Paul. For the third time I did not say that I have theories about what WILL happen - I did not. We've had "troll" now "strawman". Sorry, but it's very poor Paul. There's only "ad hominem" to go and we'll have the set!

    From my observation of the HadCRUt data I see no reason to be alarmed at postive feedbacks. 10 years of reasonable stability (you'll not that I didn't include:
    0.29
    0.27
    ...to show 12 years!

    Now, that's 'unscientific' - granted. But you'll remember I was trying to tease out what WOULD be acceptable for those that believe in man-made warming.
    0 0
  46. Greetings everyone. I have been lurking on this site for 1+ years now and have never felt the need to make my voice heard before. Now I am going to defend Baz.

    Baz at 07:06 AM on 14 September, 2010:
    "If I don't change my views based on a few replies, that most certainly doesn't make me a troll either."

    This is a perfectly reasonable stance. You can not expect someone to change their mind instantly. It will take time to digest the info you have presented. If he is really interested in the data (and I have no reason to believe otherwise) then he will be back to learn more. Pressing him to reverse himself now is only going to push him away from this resource.
    0 0
  47. @Baz :"archie, yes I can prove that - I have the emails!"

    You don't get it. The fact that a conversation with Phil Jones should not be a valid reason to distrust GISS in itself.

    Anyway, that's irrelevant, since the CRU data shows a warming trend for the last 10 years. Logically, this should convince you we are still in a warming trend.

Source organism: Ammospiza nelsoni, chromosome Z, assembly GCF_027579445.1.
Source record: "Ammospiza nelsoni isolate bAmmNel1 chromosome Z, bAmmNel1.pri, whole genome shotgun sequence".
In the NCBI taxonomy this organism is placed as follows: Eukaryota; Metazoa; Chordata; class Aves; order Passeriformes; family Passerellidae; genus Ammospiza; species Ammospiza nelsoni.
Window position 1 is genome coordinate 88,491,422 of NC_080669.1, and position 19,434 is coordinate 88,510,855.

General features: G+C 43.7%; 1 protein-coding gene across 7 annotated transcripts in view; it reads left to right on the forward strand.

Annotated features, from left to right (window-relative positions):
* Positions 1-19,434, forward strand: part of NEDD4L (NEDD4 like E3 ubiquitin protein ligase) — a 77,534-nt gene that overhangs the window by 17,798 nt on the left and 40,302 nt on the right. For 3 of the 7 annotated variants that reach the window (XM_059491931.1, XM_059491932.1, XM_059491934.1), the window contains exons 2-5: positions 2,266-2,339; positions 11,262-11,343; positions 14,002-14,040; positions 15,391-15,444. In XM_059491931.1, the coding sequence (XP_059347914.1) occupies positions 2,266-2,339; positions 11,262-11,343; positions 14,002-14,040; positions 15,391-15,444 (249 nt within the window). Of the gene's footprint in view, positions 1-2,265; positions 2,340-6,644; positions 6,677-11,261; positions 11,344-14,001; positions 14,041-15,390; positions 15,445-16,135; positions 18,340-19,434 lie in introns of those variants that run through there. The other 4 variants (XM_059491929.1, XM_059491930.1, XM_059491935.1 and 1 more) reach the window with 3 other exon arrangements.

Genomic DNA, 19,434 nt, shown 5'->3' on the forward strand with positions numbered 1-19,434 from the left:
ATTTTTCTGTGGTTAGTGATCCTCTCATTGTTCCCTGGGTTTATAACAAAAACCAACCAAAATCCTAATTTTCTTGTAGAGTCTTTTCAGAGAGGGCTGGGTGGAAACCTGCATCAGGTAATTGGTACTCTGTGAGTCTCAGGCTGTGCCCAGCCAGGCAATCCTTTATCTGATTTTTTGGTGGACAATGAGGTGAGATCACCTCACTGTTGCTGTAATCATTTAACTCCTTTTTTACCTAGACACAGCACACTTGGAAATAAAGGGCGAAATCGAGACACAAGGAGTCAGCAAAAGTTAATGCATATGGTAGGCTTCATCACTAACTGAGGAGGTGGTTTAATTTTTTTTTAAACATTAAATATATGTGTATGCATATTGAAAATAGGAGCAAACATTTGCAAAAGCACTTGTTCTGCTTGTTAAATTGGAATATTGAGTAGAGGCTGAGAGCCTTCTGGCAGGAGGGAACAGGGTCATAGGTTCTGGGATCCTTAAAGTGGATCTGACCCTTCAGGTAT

"We've had "troll" now "strawman"."

    Well, since AGW theory-proponents are not certain this is what will happen (only that it is highly probable), then it's fair to say claiming they are *is* making a strawman argument.

    So, you really have only two choices here: either you take back your assertion that AGW proponents are certain of what's going to happen, or you have to accept the fact you are making a strawman argument (a logical fallacy).
    0 0
  48. Also, you have yet to provide the correct term for lowering the pH of oceans...
    0 0
  49. Baz, a "straw man" is an argument based on misrepresentation of an opponent's position. It's a descriptive term. Unless you provide some evidence that your accusation is correct, I'd ask you to let it go.
    0 0
  50. Baz wrote : "To answer your question (as I have done above plenty of times - even when people didn't answer mine) I have learned that some of you think that if warming doesn't continue for 15-20 then you will change your mind. As I said (again) I chose to after only five years - my choice."


    Actually, you haven't really answered any questions except by stating what you believe and what you reckon. Nothing substantial and no detail as to why you believe such things.

    Your response shown above gives a good example : It has been pointed out how one needs a longish period of time (you give it as "15-20" but I would say it should be more like 20-30 years - there's a good explanation why, here) to determine a valid climatic trend, but not in isolation - the reasons behind such a trend also need to be understood. Your response ? "I chose to after only five years - my choice". How can anyone respond to an assertion like that ? How can you possibly, rationally, arrive at such a position ?


    Actually, maybe the best response to you is this :

    "I choose to believe that you are not being totally honest and credible. My choice."

    But I do have some back-up to my assertion, which is another sentence of yours :


    "I did want to engage to get some answers on what believers in warming think."


    So, did I imagine reading you saying you used to be a 'believer' ? And you don't know what 'believers' think ?! Pull the other one...